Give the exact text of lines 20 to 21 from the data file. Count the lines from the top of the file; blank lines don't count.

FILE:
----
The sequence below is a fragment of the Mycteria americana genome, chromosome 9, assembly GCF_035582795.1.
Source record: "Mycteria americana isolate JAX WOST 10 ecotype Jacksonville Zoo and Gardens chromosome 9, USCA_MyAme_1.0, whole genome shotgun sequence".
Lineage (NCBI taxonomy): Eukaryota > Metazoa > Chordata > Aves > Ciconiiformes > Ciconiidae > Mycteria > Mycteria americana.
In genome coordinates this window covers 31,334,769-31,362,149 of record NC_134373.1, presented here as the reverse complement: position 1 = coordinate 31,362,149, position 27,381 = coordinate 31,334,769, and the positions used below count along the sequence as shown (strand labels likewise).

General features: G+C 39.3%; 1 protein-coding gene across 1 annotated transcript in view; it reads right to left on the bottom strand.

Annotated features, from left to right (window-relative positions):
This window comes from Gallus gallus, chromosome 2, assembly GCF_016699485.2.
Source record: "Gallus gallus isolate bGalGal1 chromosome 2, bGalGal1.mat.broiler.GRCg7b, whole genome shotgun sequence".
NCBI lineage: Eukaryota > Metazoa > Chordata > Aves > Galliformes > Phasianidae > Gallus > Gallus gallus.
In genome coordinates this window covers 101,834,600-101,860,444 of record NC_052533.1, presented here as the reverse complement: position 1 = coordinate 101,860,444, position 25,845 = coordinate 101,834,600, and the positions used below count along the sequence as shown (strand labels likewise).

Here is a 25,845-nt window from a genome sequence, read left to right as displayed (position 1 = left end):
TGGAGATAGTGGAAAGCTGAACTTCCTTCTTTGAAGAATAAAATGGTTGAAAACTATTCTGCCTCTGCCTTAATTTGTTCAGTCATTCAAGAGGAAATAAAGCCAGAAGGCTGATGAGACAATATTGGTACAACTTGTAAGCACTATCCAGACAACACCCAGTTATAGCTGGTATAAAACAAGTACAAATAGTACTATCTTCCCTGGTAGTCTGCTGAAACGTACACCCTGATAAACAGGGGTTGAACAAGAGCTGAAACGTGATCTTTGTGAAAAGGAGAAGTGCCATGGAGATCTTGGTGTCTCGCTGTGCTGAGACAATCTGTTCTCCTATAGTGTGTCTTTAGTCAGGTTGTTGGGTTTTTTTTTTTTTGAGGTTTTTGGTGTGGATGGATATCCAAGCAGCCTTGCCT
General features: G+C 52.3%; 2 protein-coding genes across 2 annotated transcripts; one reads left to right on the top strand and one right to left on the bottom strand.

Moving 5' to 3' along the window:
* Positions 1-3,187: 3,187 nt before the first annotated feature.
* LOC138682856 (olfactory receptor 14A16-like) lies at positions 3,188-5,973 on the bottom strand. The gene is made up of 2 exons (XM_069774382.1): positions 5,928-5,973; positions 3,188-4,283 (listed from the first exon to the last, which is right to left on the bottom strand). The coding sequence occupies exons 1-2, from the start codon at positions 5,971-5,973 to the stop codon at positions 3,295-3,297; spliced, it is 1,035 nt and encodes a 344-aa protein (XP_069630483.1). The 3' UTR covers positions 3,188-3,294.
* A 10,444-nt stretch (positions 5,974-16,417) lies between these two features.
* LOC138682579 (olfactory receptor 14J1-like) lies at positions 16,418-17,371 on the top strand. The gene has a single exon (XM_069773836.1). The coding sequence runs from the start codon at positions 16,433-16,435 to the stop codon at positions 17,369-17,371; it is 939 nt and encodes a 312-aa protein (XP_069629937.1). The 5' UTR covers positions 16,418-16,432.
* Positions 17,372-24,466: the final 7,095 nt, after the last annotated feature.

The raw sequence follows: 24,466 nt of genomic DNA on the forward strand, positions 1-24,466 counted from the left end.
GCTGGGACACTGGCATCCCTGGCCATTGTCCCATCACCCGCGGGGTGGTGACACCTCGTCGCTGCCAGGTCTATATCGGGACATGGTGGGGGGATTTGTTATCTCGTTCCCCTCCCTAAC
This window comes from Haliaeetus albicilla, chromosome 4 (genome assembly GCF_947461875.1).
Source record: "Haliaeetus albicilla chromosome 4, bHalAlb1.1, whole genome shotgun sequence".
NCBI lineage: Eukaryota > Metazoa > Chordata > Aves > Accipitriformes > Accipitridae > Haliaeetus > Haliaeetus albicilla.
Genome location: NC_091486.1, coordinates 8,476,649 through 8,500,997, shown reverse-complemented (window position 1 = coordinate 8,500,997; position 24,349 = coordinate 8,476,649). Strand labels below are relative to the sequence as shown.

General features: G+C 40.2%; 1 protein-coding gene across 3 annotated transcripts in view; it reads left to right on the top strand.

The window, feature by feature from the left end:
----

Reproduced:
The raw sequence follows: 24,466 nt of genomic DNA on the forward strand, positions 1-24,466 counted from the left end.
GCTGGGACACTGGCATCCCTGGCCATTGTCCCATCACCCGCGGGGTGGTGACACCTCGTCGCTGCCAGGTCTATATCGGGACATGGTGGGGGGATTTGTTATCTCGTTCCCCTCCCTAAC